Whether shooting with my primary camera, Canon 7D MkII or my Panasonic DMC-TZ5 point and shoot camera (2007), I try to 'get it right in the camera' to minimize any post shoot work.
With my Canon, my favorite way to shoot is with Live View and manual focus which helps me get pin point sharp focus. (A tripod is a must.) First I compose the image in Live View, then move the focus point over to the primary part and then magnify the image (on Canon, press the 'Magnify' button once to activate, a second time to magnify to 5x and a third time to magnify to 10X.) I manually focus until my primary part is pin point sharp and when everything looks good, I release the shutter using a remote. When my image is magnified, I see exactly what's sharp and what's not.
Try this - Set up your DSLR camera and tripod. Using the viewfinder manually focus on one part at a close distance. When you think you've got it focused, turn on Live View and magnify it. Move the focus point to the same part that should be sharp and see how close your focus was. More often than not, you will get better focus with Live View.
Other advantages of shooting Live View / Manual focus:
- In Live View the mirror is up, so there's no camera slap vibrations - remember to use a remote release
- In Live View, white balance, exposure, brightness can be adjusted before shooting the photo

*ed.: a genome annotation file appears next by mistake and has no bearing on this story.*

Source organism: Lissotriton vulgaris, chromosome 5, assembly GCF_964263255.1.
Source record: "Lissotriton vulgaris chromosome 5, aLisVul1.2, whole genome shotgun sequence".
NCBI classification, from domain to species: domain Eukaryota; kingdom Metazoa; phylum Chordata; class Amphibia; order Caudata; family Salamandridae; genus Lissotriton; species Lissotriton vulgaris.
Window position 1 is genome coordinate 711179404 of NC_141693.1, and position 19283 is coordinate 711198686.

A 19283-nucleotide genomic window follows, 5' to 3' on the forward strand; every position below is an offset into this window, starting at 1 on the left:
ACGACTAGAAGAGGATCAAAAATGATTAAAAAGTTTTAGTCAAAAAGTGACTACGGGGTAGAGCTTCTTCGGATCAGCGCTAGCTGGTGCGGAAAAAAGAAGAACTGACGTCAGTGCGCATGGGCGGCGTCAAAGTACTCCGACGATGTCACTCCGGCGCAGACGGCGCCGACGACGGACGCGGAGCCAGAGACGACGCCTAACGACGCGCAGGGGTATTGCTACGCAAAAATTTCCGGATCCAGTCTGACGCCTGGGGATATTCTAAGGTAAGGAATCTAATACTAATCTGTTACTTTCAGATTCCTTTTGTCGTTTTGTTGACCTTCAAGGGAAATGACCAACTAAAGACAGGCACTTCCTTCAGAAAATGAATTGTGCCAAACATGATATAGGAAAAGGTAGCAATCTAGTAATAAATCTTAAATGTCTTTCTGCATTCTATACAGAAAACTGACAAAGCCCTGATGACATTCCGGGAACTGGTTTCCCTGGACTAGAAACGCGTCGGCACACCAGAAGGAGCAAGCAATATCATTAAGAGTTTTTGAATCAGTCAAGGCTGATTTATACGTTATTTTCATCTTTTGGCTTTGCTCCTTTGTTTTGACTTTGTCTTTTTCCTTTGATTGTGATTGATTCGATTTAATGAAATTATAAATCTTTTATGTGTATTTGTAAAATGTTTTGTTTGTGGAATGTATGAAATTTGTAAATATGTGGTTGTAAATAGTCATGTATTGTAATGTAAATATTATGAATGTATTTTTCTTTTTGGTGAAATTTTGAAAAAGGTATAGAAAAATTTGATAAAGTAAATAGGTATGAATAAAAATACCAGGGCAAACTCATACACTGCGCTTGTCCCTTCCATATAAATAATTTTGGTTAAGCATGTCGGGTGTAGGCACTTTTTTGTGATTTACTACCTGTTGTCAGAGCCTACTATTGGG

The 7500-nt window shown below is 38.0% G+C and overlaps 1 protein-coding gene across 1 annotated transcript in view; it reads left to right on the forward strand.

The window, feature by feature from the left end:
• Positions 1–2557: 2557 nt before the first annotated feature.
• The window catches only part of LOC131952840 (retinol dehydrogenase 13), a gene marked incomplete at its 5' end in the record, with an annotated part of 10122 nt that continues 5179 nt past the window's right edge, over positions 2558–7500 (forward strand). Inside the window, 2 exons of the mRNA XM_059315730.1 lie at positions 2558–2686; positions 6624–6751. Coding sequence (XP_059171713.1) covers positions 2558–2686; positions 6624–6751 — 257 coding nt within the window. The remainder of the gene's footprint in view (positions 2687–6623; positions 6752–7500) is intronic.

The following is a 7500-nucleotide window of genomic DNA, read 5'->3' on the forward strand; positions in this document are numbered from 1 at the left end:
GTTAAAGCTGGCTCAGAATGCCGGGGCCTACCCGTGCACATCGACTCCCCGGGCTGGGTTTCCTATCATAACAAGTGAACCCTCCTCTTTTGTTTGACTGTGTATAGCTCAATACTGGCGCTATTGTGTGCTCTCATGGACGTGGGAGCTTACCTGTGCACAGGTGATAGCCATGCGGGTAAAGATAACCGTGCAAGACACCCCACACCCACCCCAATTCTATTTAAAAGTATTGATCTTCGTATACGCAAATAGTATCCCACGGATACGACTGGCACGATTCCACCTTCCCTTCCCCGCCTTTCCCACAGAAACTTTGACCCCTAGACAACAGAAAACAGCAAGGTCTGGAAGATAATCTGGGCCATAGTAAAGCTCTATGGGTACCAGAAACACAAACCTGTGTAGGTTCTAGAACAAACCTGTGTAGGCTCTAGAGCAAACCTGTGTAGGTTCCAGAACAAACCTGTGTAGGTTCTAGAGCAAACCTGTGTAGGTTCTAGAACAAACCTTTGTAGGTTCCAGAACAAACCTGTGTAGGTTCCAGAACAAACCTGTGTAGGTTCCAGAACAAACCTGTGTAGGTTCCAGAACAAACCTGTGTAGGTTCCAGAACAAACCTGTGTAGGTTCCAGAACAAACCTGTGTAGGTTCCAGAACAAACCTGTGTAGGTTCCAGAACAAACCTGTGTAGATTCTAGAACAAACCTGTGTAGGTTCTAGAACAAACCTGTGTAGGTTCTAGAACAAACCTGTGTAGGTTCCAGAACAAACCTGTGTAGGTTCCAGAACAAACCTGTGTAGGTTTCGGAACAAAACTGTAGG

- Be sure to use your camera's built in 'Guide Lines' to make sure you're shooting level
Here's two versions of a photo I shot in live view. (Yes! These photos are related to model ship building! I'm working on an article about making sails that includes a discussion on various sewing machine feet needed.)
The first photo is the full frame original photo, resized to post. The focus point was the '20' which is 2mm high
The second photo is after I spent less than a minute in Elements to crop, level the colors, resize and another couple of minutes in Picaso to add text.
-Optimum ISO is 400, Maximum 1000 - any higher will increase noise, especially if cropping
-Minimum shutter speed 1/60 - any slower will reduce sharpness
-F Stop - Stop it down as much as possible while staying above 1/60 shutter speed
-Exposure Compensation is your friend - Experiment using in Live View!
-If shooting indoors with artificial light, manually adjust white balance - Again, experiment in Live View!
-Use flash as needed, diffuse the flash with a few layers of 'Bounce' fabric softener sheets
-Shoot in full manual
And that's how I try to 'get it right in the camera'.
PS. I need an editor for my article on making sails! If your machine and hand sewing skills are above average and can edit, please send me a PM. I'm located in the north suburbs of Chicago and we would need to meet face to face a couple of times during this project.